The WSJ Law Blog on a malpractice suit, alleging that discovery mistakes led to a $107 million settlement [to which] the company would not have otherwise agreed:

According to the complaint, the North Carolina federal court in which the underlying litigation occurred, held that it was “under Kaye Scholer’s watch” that Celanese was sanctioned for “discovery abuse,” which the Court described as “egregious.” The North Carolina court, as quoted in the complaint filed against Kaye Scholer, wrote: “The court is not unmindful of the positions urged by [Celanese], but in the context of the trove of documents it held in the wings just out of sight of the non-class plaintiffs, these positions can’t be seen as coherent or compelling.”

In a June 2006 order, a North Carolina judge sanctioned Celanese $114,000 in fees and expenses, but said he would consider further sanctions on evaluating the impact of the discovery misconduct. An October 2006 sanctions motion by plaintiffs asked for a range of findings against Celanese, according to the NYLJ, including one that the company acted in bad faith and that an adverse inference should be drawn against it on key issues.

The judge said he would evaluate the need for such sanctions as the case proceeded. Celanese said in its suit that the prospect of sanctions that would have hampered its ability to defend itself at trial forced it to enter into a settlement in May 2008.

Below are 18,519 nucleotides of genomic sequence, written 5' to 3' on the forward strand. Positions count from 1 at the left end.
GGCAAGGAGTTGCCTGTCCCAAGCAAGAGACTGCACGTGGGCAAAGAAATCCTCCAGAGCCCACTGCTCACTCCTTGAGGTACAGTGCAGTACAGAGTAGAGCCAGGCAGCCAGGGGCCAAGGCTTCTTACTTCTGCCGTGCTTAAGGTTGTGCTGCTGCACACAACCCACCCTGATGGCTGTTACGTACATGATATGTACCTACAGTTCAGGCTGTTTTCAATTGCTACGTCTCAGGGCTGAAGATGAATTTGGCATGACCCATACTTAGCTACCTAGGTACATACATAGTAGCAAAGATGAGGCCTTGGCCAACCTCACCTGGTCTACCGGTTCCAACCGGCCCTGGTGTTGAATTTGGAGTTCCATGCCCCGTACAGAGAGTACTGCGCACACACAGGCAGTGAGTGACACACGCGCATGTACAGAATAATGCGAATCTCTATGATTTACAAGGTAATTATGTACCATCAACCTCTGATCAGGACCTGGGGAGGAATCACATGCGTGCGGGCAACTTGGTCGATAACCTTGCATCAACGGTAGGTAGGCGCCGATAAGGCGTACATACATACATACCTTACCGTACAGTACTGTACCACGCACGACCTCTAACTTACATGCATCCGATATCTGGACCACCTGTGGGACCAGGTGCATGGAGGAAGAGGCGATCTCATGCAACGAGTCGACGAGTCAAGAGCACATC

Hmmm. That is a tough argument. While an actual order instructing the jury to draw an adverse inference against the company would have prejudiced its interests, it is hard to say that a motion requesting an order is a but for cause of an unfavorable settlement.

Obviously, in the real world settlement takes place in the totality of circumstances, and I’m sure the pending motion was on their minds, but I have serious doubts that the motion would itself cause the defendants to settle for over $100 million.

I am willing to bet the documents withheld by Kaye Scholer were devastating to Celanese (otherwise, why withhold them?); once the plaintiffs had them, it was simply a discussion of numbers, with or without the adverse inference.

Moreover, an adverse inference would not have, standing alone, "hampered its ability to defend itself at trial." It would merely have been a unfavorable jury instruction at the end of trial, one that defense counsel would be permitted to argue to the jury was inappropriate because it was the lawyer’s fault, not the client’s. Every day in America defendants blame their lawyers at trial — what would have stopped them here?